Yet another satisfactory feature of the policy statement is the continued absence of any reference to the concept of core inflation, as applied in the West. There is only a sedate reference to “non-food non-fuel economy”. There are no references to any money supply and deposit targets that had relevance when monetarism ruled the day. It is no longer so now. There is a statement that a rise in investment is critical for a sustained pick-up in overall economic activity. This is true only for the future.

Today’s massive investments in infrastructural and industrial activities will bear fruit after several years. In the meantime, money would have been pumped into the economy without a commensurate rise in output in the immediate future, leading to inflation.

I discovered this in the course of a project appraisal study in the 1970s in Bellary district to advance loans to farmers for land reclamation with support from the National Bank for Agriculture and Rural Development (Nabard). The lands were going to benefit from the massive Tungabhadra irrigation project after more than two decades. Local prices had gone up in the meantime.

So emphasis on massive investment in infrastructural projects to raise GDP is sound in principle. However, in view of the time-lags involved, the authorities should concentrate also on projects that are quick-yielding.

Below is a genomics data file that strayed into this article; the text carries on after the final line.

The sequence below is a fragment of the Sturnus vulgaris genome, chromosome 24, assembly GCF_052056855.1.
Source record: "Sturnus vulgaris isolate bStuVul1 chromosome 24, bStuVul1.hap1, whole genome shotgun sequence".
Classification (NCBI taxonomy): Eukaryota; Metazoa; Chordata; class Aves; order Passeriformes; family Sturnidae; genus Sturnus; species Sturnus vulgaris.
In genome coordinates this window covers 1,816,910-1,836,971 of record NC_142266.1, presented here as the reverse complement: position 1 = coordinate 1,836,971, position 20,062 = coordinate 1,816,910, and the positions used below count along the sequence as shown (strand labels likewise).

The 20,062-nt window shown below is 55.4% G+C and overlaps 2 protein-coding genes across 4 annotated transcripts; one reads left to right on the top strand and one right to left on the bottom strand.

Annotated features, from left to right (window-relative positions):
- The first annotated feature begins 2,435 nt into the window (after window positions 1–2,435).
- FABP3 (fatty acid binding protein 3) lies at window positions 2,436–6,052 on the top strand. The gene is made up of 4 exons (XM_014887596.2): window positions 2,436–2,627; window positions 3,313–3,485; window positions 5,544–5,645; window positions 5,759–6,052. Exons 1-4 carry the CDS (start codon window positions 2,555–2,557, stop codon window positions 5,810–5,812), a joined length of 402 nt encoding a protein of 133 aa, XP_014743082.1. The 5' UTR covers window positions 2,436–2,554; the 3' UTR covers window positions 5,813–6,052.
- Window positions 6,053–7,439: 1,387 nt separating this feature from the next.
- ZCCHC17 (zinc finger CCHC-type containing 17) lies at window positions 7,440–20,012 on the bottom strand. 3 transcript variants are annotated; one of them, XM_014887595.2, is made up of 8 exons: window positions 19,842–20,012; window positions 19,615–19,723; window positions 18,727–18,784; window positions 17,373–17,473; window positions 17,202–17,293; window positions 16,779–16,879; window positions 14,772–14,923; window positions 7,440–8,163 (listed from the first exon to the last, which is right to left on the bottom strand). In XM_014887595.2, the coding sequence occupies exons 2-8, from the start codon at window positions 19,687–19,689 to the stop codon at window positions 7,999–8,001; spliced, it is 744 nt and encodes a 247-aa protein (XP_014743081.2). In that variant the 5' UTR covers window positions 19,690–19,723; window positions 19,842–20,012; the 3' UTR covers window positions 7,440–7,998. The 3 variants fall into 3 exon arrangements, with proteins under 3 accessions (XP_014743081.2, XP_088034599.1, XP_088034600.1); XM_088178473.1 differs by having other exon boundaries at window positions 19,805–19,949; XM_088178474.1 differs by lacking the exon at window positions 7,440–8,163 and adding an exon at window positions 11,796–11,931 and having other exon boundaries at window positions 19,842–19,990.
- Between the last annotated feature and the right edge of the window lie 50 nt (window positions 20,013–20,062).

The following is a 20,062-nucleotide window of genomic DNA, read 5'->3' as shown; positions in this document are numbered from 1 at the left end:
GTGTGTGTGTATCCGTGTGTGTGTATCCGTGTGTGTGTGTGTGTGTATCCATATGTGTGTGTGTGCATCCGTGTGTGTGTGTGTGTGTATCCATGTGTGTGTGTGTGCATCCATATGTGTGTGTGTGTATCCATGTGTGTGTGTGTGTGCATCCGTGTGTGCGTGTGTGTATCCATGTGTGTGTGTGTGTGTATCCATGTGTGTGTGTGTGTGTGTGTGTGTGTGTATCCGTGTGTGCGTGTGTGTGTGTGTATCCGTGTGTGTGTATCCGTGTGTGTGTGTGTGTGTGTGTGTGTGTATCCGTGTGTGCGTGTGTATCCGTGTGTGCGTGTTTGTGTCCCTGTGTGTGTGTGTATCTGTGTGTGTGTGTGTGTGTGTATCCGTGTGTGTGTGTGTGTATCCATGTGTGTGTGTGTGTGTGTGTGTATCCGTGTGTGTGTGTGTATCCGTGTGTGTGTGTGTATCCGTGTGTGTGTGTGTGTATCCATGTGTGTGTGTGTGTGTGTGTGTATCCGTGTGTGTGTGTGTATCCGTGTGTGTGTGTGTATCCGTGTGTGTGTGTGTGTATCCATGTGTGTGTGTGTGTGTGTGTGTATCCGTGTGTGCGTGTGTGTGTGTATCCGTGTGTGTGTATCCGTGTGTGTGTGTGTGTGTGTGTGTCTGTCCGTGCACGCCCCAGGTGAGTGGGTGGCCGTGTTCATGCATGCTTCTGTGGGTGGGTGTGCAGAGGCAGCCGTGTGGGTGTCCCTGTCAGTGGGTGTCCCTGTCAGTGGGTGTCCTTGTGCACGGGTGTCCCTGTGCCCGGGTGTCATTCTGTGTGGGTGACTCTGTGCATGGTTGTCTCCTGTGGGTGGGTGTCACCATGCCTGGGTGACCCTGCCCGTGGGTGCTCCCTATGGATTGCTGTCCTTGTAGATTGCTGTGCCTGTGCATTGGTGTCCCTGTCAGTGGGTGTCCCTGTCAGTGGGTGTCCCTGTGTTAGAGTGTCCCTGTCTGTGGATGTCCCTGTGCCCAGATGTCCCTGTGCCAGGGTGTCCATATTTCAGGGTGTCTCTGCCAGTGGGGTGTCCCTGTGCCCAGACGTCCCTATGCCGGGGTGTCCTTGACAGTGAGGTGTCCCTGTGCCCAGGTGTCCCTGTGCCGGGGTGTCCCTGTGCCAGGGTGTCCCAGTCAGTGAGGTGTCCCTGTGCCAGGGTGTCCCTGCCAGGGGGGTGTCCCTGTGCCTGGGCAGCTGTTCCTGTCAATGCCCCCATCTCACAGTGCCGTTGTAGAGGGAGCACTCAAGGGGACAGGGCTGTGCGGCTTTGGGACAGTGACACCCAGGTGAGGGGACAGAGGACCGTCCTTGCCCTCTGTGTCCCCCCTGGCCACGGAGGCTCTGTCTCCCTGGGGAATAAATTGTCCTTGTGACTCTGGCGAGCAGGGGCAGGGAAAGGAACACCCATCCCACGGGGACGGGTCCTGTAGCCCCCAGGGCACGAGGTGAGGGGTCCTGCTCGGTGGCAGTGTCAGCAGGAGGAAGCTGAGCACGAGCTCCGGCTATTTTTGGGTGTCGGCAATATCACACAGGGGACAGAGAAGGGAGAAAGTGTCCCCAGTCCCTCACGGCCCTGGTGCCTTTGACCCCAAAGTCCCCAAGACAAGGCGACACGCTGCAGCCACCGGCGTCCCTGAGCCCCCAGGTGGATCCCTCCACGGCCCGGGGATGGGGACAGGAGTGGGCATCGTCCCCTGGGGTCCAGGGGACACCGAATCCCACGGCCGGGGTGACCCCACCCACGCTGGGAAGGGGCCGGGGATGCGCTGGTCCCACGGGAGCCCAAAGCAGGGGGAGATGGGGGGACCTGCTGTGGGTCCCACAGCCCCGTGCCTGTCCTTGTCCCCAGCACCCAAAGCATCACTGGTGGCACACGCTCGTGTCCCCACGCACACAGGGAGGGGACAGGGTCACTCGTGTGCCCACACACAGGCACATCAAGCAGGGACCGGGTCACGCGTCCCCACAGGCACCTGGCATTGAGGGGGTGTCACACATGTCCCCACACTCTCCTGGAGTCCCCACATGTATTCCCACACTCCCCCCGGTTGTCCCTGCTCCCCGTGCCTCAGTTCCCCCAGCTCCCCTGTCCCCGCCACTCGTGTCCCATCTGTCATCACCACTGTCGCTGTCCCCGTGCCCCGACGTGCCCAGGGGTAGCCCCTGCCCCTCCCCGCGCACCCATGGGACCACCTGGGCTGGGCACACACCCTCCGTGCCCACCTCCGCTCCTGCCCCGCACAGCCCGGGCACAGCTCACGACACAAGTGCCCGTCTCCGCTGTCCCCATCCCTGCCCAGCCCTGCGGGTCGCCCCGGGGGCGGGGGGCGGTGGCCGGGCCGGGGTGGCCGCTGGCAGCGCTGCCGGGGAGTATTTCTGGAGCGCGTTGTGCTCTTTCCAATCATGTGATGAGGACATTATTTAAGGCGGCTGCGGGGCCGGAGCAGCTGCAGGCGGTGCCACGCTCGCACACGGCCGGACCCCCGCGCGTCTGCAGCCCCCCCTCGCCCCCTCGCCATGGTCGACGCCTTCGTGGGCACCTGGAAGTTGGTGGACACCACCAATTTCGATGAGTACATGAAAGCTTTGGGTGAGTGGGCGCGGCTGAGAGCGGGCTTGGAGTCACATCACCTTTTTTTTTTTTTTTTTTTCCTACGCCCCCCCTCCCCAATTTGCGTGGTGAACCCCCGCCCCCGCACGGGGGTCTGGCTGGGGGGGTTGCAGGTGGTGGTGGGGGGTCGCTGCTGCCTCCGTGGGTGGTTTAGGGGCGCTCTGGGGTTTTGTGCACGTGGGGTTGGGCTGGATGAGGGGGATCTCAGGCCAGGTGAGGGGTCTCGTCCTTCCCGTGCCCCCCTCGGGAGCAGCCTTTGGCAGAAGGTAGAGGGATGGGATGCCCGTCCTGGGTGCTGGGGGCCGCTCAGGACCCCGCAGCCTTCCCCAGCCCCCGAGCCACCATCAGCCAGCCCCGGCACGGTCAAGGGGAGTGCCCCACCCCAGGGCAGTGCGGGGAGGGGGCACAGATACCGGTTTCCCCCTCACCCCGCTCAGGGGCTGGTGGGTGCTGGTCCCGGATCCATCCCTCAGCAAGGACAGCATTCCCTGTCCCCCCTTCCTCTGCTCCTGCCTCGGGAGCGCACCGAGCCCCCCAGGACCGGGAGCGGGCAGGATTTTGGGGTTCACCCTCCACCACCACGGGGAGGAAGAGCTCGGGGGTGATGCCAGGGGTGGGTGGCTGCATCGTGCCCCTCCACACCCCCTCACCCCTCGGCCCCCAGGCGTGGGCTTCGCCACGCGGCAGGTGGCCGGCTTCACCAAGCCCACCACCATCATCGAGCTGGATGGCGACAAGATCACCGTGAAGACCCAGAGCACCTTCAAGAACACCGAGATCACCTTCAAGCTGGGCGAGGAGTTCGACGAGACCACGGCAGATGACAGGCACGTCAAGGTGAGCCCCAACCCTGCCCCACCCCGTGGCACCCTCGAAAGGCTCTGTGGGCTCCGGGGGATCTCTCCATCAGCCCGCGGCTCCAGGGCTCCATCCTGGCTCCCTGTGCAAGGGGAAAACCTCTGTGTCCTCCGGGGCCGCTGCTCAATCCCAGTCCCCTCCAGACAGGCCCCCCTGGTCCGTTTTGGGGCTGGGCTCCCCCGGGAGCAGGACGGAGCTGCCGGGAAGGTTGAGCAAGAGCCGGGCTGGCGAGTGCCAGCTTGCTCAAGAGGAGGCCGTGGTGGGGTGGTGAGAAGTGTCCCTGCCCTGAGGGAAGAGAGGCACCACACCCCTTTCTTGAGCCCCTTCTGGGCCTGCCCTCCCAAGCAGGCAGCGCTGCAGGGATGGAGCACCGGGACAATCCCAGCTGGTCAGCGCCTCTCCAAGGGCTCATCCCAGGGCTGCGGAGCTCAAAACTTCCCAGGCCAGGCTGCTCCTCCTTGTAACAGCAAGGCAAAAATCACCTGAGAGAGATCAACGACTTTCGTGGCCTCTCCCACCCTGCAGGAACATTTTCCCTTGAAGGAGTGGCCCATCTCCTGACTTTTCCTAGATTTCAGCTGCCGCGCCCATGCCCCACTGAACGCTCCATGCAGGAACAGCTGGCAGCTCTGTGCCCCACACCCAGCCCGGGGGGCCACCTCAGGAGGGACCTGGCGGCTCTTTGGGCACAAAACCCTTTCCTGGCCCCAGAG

The Green Revolution was successful because of the massive minor irrigation programmes (for example, digging wells/tube wells) that took place in Punjab and other States within a short period.

Study the term interface

There is a statement that open market operations are undertaken not with a view to influencing long-term interest rates.

Still when buybacks of government securities take place the idea is to groom the market in favour of the gilts.

In the first few decades after Independence, there was an inverted yield curve with long-term loans fetching lower interest rates than short-term ones. The idea was to encourage lending for investment purposes.

With the reforms in monetary policy now, the rates are supposed to be market-determined. Can the RBI leave the long-term rates alone concentrating only on short-term rates?

The entrepreneur undertaking an investment will compare the internal rate of return with the rate of interest to find out whether it is worthwhile to go for a loan for the purpose.

In the US, the central bank concentrates on the short-term end of loans because market integration is complete and the changes in short rates will reflect in the long rates also. It is time the RBI undertakes a study to determine the interface between the short and long term rates to formulate a good policy.

The writer is a Mumbai-based economic consultant

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Published on December 02, 2014